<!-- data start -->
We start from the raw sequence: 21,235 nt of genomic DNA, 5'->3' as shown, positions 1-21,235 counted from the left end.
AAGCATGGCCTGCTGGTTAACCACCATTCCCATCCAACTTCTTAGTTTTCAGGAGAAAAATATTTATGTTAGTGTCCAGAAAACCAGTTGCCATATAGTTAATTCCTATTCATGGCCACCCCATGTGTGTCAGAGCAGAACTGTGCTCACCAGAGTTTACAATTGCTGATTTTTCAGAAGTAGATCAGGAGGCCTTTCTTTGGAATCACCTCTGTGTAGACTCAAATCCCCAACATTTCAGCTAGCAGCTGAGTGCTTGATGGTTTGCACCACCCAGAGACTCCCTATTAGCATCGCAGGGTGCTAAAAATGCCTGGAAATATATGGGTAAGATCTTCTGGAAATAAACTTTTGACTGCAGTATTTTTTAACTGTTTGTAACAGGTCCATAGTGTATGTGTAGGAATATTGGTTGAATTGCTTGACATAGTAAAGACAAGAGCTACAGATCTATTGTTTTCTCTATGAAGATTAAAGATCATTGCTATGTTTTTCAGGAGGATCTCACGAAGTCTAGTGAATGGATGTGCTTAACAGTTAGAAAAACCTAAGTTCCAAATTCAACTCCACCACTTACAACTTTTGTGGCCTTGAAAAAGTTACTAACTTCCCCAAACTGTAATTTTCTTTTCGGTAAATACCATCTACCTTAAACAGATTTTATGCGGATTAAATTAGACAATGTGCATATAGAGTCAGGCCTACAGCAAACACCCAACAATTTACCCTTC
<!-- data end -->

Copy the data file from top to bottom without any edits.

We start from the raw sequence: 21,235 nt of genomic DNA, 5'->3' as shown, positions 1-21,235 counted from the left end.
AAGCATGGCCTGCTGGTTAACCACCATTCCCATCCAACTTCTTAGTTTTCAGGAGAAAAATATTTATGTTAGTGTCCAGAAAACCAGTTGCCATATAGTTAATTCCTATTCATGGCCACCCCATGTGTGTCAGAGCAGAACTGTGCTCACCAGAGTTTACAATTGCTGATTTTTCAGAAGTAGATCAGGAGGCCTTTCTTTGGAATCACCTCTGTGTAGACTCAAATCCCCAACATTTCAGCTAGCAGCTGAGTGCTTGATGGTTTGCACCACCCAGAGACTCCCTATTAGCATCGCAGGGTGCTAAAAATGCCTGGAAATATATGGGTAAGATCTTCTGGAAATAAACTTTTGACTGCAGTATTTTTTAACTGTTTGTAACAGGTCCATAGTGTATGTGTAGGAATATTGGTTGAATTGCTTGACATAGTAAAGACAAGAGCTACAGATCTATTGTTTTCTCTATGAAGATTAAAGATCATTGCTATGTTTTTCAGGAGGATCTCACGAAGTCTAGTGAATGGATGTGCTTAACAGTTAGAAAAACCTAAGTTCCAAATTCAACTCCACCACTTACAACTTTTGTGGCCTTGAAAAAGTTACTAACTTCCCCAAACTGTAATTTTCTTTTCGGTAAATACCATCTACCTTAAACAGATTTTATGCGGATTAAATTAGACAATGTGCATATAGAGTCAGGCCTACAGCAAACACCCAACAATTTACCCTTC